Campaigners want health service funding cuts reversed amid Africa crises


A herds boy walks on a dry dam on July 15, 2021. PHOTO | CHEBOITE KIGEN | NMG

Global leaders have been challenged to reverse funding cuts to vital health services for women, children and adolescents caused by Covid-19, conflict and climate change.

Civil society groups and health professionals, speaking on the sidelines of the ongoing 77th United Nations General Assembly (UNGA) in New York, said there was an urgent need for targeted investment in programmes and policies to tackle the devastating social and economic impact of crises, including the food crisis in Africa and the conflict in the Democratic of Congo (DRC).

 “It is essential for citizens to be heard at the highest levels of government and leadership. Leaders need to understand what people want, and to play their part as champions in creating robust and responsive health systems and communities,” said Helen Clark, the board chair of Partnership for Maternal, Newborn & Child Health (PMNCH), at a breakfast meeting on Thursday.

COVID-19 has led to food price hikes and overall increased cost of living in many countries in East, Central and West Africa and other regions have been limiting access to food and other essentials (even if food is available at increased prices in local markets).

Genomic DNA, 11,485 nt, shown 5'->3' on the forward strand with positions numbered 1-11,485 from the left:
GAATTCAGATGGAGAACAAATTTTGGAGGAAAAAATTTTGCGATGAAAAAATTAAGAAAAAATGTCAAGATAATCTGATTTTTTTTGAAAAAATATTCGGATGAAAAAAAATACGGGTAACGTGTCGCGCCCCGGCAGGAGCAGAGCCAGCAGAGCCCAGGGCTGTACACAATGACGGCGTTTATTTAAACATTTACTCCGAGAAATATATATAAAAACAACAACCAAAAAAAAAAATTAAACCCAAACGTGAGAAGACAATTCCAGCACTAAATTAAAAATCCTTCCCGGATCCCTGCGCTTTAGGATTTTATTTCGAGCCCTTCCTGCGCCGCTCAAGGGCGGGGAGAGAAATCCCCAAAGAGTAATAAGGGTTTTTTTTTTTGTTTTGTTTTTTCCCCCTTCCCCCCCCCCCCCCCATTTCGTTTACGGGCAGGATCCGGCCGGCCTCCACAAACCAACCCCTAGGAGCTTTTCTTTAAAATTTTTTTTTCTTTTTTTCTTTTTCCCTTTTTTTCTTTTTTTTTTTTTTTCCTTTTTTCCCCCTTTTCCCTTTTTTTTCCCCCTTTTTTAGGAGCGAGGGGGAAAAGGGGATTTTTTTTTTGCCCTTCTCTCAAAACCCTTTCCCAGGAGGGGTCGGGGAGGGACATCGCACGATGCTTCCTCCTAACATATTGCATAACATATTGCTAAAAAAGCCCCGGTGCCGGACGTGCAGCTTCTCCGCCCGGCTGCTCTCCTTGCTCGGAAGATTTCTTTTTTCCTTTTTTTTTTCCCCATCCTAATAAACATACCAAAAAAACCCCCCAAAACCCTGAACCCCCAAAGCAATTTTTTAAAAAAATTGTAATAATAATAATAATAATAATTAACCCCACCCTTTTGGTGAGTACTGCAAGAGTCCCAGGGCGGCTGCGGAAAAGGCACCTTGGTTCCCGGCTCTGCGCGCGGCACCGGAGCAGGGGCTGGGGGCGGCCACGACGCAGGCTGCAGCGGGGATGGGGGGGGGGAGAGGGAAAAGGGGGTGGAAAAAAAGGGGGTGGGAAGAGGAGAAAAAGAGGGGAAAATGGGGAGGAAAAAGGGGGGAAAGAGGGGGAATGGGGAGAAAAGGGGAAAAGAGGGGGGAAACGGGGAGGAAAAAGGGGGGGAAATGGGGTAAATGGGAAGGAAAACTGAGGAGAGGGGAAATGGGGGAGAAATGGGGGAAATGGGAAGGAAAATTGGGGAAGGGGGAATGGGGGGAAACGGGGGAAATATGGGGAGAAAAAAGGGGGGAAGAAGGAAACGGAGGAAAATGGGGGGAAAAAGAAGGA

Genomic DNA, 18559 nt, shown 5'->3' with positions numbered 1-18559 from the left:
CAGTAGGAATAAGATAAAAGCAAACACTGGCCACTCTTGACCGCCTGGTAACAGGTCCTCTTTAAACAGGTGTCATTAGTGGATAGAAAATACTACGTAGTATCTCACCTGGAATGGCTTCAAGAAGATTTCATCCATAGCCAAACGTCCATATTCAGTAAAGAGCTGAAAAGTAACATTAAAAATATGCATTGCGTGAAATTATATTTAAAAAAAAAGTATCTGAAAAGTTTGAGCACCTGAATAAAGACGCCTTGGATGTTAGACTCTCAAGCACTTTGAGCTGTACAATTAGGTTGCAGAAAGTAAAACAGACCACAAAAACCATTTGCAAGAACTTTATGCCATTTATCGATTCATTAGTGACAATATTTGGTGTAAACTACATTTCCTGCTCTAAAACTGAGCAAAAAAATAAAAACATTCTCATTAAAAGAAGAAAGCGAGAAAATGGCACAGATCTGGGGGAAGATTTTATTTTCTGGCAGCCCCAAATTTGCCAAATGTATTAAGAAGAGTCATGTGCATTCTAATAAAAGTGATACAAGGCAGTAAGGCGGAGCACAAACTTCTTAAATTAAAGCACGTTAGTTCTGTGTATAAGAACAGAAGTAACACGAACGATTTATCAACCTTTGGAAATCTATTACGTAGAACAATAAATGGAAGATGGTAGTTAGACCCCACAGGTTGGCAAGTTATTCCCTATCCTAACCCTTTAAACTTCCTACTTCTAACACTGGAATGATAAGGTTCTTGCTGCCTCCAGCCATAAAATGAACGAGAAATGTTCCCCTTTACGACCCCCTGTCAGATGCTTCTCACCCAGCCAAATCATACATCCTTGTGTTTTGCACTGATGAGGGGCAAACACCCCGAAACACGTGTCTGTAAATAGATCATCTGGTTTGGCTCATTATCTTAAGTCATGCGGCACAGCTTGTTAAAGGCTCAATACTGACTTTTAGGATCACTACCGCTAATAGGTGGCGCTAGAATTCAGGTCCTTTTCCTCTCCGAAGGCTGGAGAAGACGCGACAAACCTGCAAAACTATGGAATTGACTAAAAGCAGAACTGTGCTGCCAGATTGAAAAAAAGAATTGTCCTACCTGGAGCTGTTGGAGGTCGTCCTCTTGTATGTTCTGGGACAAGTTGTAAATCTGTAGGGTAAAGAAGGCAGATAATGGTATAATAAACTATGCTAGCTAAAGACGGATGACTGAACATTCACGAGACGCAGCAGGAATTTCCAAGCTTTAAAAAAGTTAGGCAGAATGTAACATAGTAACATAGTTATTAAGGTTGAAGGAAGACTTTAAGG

Five and a half million children in East Africa are facing high levels of malnutrition, due to the compounding effects of COVID-19, intense drought, and the Ukraine crisis. About 97 million more people are living on less than $1.90 a day because of the pandemic, increasing the global poverty rate from 7.8 to 9.1 percent.

Data from WHO, for instance, shows that in 2021 alone, 25 million children did not receive the basic vaccine against diphtheria, tetanus and pertussis on account of the Covid-19 pandemic outbreak.

Further, conflict within 50 kilometres in Africa increased women’s mortality by 112 deaths per 100,000 person-years which translates to a 21 percent increase above the baseline.

The DRC continues to witness one of the most complex and long-standing humanitarian crises arising out of conflict.

Today, more than 27 million people in the central African country are facing severe and acute food insecurity, with nearly 5.5 million IDPs forced to move sometimes several times, and 500,000 refugees and asylum seekers from neighbouring countries hosted in the country.